Protecting Against Risk: What is Insurance and Why Do Artists Need It?
What is risk?
Risk is uncertainty and a chance of loss. Everyone faces risk. There are everyday risks -- when you drive a car, when you’re unsure if you’ve left the stove on, if you leave your camera on the train — and then there are those risks that you encounter when making art — when you produce a play and deadlines are missed, transfer a painting and knock into a wall, throw a fundraiser and a volunteer gets food poisoning, teach a class and a student slips and falls, the list goes on.. You can try to protect yourself against risk in several ways:
- Avoid the risk -- by not undertaking the risky activity at all
- Reduce the risk -- by having back-up equipment, inventory, security, or systems
- Share the risk -- by communicating with collaborators and requesting risk waivers
- Transfer the risk -- by purchasing insurance that pays when you suffer a loss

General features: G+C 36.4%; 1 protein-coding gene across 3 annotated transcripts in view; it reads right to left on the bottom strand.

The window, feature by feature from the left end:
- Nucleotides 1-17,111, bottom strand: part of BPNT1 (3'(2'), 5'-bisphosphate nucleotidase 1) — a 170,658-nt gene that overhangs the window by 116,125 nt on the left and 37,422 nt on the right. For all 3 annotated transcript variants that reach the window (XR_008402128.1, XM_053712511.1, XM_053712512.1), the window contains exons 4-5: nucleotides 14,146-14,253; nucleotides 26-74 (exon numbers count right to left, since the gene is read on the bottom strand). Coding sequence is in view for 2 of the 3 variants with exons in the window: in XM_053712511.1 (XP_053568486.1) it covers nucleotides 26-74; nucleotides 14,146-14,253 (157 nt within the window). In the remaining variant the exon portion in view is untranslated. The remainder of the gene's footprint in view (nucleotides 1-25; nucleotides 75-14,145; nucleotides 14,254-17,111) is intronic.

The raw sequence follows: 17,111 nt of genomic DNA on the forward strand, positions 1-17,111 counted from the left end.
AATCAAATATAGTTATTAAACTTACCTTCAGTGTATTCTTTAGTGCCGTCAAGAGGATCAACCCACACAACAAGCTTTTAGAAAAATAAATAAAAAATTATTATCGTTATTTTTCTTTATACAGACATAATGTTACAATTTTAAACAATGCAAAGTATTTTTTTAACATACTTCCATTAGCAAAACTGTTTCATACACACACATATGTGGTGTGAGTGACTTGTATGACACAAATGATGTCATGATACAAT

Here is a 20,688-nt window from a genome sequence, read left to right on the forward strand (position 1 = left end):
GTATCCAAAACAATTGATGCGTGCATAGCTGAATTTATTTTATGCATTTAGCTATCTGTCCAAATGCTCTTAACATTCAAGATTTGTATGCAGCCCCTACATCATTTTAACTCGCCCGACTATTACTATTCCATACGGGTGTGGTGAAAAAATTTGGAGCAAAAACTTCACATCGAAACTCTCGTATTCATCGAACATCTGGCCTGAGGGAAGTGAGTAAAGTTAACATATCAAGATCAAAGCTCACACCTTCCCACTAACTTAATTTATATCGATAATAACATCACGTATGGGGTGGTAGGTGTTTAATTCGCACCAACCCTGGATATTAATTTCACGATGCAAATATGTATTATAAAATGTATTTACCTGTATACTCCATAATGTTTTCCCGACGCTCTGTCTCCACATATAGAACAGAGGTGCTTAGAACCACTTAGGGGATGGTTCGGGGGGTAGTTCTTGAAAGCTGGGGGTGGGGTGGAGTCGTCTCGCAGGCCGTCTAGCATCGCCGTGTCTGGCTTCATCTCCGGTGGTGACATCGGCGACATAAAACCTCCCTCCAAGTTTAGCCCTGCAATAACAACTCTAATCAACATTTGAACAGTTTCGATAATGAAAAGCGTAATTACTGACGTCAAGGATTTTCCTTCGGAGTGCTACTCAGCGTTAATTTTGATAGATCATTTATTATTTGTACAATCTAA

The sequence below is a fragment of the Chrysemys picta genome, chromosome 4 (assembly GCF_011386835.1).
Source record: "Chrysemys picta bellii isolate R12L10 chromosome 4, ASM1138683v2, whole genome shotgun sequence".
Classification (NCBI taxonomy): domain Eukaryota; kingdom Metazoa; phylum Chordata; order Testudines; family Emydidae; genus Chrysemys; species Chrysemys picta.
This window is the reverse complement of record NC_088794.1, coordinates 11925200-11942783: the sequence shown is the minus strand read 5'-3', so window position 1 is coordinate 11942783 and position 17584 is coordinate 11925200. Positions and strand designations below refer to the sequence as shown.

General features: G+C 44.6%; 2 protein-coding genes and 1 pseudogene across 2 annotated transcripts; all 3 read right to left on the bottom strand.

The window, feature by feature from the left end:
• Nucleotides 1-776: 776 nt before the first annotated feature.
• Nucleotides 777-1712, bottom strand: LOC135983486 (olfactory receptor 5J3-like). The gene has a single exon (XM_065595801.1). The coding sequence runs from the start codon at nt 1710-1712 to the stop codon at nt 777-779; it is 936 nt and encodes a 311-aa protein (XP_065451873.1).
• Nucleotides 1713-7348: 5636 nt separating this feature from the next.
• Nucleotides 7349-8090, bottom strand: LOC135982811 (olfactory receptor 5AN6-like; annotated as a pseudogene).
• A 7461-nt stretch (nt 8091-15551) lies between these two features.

What is insurance?
Insurance can protect you from the risk of financial loss. You buy insurance to manage unanticipated risk of harm to your stuff, your space, and your people. Although not all harm is financial (we know harm can be emotional and physical too), a legally-binding insurance contract translates the harm into a dollar amount that gets paid if you can prove that the loss happened, that your insurance policy covered that type of loss, and you can attach a dollar-value to the loss.
Basic terms to know:
The person or organization that helps you find the insurance you need, and who works for a specific insurance company (e.g., State Farm insurance agents)
The person or organization that helps you find the insurance you need, and who are permitted by many different insurance companies to sell insurance